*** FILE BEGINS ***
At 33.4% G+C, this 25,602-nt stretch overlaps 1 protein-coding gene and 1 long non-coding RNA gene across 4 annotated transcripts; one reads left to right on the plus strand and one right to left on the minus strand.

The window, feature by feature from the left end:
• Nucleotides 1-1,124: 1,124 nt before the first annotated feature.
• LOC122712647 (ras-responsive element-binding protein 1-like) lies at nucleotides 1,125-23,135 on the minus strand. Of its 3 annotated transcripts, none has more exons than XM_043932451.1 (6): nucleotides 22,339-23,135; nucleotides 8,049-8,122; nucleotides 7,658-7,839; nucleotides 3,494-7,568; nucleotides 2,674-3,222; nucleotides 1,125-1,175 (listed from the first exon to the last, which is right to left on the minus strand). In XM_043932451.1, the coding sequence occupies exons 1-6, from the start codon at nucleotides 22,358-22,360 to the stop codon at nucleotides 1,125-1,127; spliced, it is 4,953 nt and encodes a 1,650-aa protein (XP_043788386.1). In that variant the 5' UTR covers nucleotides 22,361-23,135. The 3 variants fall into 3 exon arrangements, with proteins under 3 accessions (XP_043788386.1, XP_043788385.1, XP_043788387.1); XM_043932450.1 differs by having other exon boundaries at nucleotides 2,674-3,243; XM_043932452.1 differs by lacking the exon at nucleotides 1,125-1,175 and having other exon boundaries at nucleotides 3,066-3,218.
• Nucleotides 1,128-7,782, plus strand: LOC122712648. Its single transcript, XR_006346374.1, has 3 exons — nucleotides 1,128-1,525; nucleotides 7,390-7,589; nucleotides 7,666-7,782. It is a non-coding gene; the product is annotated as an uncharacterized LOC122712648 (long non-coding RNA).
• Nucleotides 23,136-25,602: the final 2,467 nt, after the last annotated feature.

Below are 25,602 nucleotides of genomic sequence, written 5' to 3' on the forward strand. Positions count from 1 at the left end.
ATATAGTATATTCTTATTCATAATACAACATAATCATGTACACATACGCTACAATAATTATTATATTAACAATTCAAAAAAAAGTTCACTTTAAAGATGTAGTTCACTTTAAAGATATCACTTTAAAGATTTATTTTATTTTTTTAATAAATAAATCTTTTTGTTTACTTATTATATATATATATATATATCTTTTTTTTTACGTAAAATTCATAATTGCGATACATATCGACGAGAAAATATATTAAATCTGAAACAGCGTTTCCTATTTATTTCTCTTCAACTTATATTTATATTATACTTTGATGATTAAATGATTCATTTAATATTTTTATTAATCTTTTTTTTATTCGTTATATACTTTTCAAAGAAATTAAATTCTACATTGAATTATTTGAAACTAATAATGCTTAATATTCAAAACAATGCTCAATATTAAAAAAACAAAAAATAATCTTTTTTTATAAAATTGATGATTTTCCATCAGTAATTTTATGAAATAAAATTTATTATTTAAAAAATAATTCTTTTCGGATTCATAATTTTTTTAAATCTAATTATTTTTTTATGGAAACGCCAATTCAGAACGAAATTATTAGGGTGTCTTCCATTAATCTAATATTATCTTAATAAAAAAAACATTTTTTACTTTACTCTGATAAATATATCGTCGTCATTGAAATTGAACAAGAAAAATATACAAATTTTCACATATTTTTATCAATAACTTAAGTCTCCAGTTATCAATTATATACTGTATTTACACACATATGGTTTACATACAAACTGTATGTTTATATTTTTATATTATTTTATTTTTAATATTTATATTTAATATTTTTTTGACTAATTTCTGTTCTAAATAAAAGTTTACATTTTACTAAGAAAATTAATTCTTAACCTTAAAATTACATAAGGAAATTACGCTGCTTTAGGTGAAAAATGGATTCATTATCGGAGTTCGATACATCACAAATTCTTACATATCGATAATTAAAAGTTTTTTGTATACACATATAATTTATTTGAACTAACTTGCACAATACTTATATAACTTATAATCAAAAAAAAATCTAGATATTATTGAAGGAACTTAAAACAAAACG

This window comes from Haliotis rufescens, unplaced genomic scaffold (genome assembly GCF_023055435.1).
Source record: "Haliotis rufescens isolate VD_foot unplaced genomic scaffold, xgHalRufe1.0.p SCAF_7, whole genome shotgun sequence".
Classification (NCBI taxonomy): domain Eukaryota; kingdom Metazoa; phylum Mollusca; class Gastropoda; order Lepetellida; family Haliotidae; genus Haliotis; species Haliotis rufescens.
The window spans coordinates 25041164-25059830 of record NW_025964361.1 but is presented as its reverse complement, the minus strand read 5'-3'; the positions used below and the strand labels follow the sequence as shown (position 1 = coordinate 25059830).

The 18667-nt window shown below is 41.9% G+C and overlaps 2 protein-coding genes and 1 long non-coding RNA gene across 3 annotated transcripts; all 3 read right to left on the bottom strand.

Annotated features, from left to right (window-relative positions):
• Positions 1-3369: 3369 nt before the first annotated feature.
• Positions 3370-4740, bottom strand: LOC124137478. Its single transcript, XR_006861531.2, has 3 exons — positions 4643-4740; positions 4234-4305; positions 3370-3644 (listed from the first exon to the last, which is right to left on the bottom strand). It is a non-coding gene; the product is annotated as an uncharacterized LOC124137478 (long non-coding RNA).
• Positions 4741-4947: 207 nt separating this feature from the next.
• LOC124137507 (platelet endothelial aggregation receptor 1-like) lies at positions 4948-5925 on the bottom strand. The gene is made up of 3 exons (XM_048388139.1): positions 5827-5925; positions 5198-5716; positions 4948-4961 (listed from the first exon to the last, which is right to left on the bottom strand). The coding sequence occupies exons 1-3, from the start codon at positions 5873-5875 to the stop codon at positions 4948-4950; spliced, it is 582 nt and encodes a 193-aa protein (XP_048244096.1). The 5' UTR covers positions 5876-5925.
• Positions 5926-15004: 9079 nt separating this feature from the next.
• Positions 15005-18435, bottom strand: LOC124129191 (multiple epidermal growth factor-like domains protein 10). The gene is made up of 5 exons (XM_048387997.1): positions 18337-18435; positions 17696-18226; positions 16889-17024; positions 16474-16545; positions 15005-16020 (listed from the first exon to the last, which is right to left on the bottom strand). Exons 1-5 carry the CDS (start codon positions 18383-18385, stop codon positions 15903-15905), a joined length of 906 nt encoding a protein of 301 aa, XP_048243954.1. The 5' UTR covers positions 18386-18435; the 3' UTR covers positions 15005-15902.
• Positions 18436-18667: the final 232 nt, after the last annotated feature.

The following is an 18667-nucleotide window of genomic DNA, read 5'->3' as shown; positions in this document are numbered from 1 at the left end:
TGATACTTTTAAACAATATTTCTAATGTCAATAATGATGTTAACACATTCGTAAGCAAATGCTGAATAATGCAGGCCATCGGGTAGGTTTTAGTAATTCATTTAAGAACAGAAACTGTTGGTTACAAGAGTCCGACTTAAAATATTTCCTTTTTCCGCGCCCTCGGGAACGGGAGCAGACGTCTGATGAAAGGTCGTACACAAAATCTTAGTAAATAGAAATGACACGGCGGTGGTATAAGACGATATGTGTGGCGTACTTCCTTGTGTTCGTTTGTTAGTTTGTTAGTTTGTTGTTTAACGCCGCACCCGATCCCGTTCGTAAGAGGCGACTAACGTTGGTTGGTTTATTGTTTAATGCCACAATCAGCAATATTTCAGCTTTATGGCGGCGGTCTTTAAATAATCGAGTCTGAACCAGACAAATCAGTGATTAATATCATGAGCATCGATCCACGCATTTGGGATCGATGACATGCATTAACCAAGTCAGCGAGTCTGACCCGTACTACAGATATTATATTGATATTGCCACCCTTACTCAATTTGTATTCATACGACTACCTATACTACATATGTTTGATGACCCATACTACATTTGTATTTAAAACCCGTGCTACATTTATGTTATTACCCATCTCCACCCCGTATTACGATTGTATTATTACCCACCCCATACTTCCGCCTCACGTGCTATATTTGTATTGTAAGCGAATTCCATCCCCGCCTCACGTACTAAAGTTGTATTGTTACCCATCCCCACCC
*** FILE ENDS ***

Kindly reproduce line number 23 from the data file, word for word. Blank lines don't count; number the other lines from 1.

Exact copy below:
TGATACTTTTAAACAATATTTCTAATGTCAATAATGATGTTAACACATTCGTAAGCAAATGCTGAATAATGCAGGCCATCGGGTAGGTTTTAGTAATTCATTTAAGAACAGAAACTGTTGGTTACAAGAGTCCGACTTAAAATATTTCCTTTTTCCGCGCCCTCGGGAACGGGAGCAGACGTCTGATGAAAGGTCGTACACAAAATCTTAGTAAATAGAAATGACACGGCGGTGGTATAAGACGATATGTGTGGCGTACTTCCTTGTGTTCGTTTGTTAGTTTGTTAGTTTGTTGTTTAACGCCGCACCCGATCCCGTTCGTAAGAGGCGACTAACGTTGGTTGGTTTATTGTTTAATGCCACAATCAGCAATATTTCAGCTTTATGGCGGCGGTCTTTAAATAATCGAGTCTGAACCAGACAAATCAGTGATTAATATCATGAGCATCGATCCACGCATTTGGGATCGATGACATGCATTAACCAAGTCAGCGAGTCTGACCCGTACTACAGATATTATATTGATATTGCCACCCTTACTCAATTTGTATTCATACGACTACCTATACTACATATGTTTGATGACCCATACTACATTTGTATTTAAAACCCGTGCTACATTTATGTTATTACCCATCTCCACCCCGTATTACGATTGTATTATTACCCACCCCATACTTCCGCCTCACGTGCTATATTTGTATTGTAAGCGAATTCCATCCCCGCCTCACGTACTAAAGTTGTATTGTTACCCATCCCCACCC